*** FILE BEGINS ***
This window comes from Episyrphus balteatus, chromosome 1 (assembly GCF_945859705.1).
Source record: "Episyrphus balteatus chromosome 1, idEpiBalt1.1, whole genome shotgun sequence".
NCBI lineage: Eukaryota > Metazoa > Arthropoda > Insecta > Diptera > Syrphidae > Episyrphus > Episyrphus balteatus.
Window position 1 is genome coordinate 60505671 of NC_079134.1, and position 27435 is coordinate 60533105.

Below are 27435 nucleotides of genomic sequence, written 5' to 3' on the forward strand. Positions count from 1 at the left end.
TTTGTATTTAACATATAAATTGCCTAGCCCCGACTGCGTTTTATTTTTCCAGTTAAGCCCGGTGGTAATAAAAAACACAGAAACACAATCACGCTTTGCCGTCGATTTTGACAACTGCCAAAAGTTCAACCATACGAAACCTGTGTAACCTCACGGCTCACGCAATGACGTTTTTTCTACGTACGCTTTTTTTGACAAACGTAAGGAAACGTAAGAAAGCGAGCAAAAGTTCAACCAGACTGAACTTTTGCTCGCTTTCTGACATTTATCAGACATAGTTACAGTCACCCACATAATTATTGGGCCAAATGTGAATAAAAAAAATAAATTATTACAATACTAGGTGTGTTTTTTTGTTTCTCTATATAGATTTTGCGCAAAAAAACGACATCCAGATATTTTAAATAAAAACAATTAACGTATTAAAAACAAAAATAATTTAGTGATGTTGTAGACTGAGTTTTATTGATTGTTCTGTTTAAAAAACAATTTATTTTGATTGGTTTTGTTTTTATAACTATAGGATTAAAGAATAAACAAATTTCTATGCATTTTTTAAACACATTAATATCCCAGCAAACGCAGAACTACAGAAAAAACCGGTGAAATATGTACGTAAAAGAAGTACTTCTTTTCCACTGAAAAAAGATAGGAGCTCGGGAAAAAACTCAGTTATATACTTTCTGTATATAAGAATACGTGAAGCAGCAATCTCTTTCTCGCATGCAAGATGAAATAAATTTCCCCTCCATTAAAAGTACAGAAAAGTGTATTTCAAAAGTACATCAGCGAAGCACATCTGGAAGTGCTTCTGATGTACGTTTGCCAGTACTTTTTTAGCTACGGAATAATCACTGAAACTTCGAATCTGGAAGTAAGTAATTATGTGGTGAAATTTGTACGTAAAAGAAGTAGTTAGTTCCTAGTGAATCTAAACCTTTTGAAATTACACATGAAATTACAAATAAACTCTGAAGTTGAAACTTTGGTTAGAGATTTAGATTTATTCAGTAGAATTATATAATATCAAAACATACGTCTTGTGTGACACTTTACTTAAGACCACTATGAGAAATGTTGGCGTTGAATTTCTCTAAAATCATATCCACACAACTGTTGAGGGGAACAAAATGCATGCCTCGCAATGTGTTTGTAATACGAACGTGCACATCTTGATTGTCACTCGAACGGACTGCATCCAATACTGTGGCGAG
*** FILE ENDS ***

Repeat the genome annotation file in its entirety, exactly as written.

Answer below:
This window comes from Episyrphus balteatus, chromosome 1 (assembly GCF_945859705.1).
Source record: "Episyrphus balteatus chromosome 1, idEpiBalt1.1, whole genome shotgun sequence".
NCBI lineage: Eukaryota > Metazoa > Arthropoda > Insecta > Diptera > Syrphidae > Episyrphus > Episyrphus balteatus.
Window position 1 is genome coordinate 60505671 of NC_079134.1, and position 27435 is coordinate 60533105.

Below are 27435 nucleotides of genomic sequence, written 5' to 3' on the forward strand. Positions count from 1 at the left end.
TTTGTATTTAACATATAAATTGCCTAGCCCCGACTGCGTTTTATTTTTCCAGTTAAGCCCGGTGGTAATAAAAAACACAGAAACACAATCACGCTTTGCCGTCGATTTTGACAACTGCCAAAAGTTCAACCATACGAAACCTGTGTAACCTCACGGCTCACGCAATGACGTTTTTTCTACGTACGCTTTTTTTGACAAACGTAAGGAAACGTAAGAAAGCGAGCAAAAGTTCAACCAGACTGAACTTTTGCTCGCTTTCTGACATTTATCAGACATAGTTACAGTCACCCACATAATTATTGGGCCAAATGTGAATAAAAAAAATAAATTATTACAATACTAGGTGTGTTTTTTTGTTTCTCTATATAGATTTTGCGCAAAAAAACGACATCCAGATATTTTAAATAAAAACAATTAACGTATTAAAAACAAAAATAATTTAGTGATGTTGTAGACTGAGTTTTATTGATTGTTCTGTTTAAAAAACAATTTATTTTGATTGGTTTTGTTTTTATAACTATAGGATTAAAGAATAAACAAATTTCTATGCATTTTTTAAACACATTAATATCCCAGCAAACGCAGAACTACAGAAAAAACCGGTGAAATATGTACGTAAAAGAAGTACTTCTTTTCCACTGAAAAAAGATAGGAGCTCGGGAAAAAACTCAGTTATATACTTTCTGTATATAAGAATACGTGAAGCAGCAATCTCTTTCTCGCATGCAAGATGAAATAAATTTCCCCTCCATTAAAAGTACAGAAAAGTGTATTTCAAAAGTACATCAGCGAAGCACATCTGGAAGTGCTTCTGATGTACGTTTGCCAGTACTTTTTTAGCTACGGAATAATCACTGAAACTTCGAATCTGGAAGTAAGTAATTATGTGGTGAAATTTGTACGTAAAAGAAGTAGTTAGTTCCTAGTGAATCTAAACCTTTTGAAATTACACATGAAATTACAAATAAACTCTGAAGTTGAAACTTTGGTTAGAGATTTAGATTTATTCAGTAGAATTATATAATATCAAAACATACGTCTTGTGTGACACTTTACTTAAGACCACTATGAGAAATGTTGGCGTTGAATTTCTCTAAAATCATATCCACACAACTGTTGAGGGGAACAAAATGCATGCCTCGCAATGTGTTTGTAATACGAACGTGCACATCTTGATTGTCACTCGAACGGACTGCATCCAATACTGTGGCGAG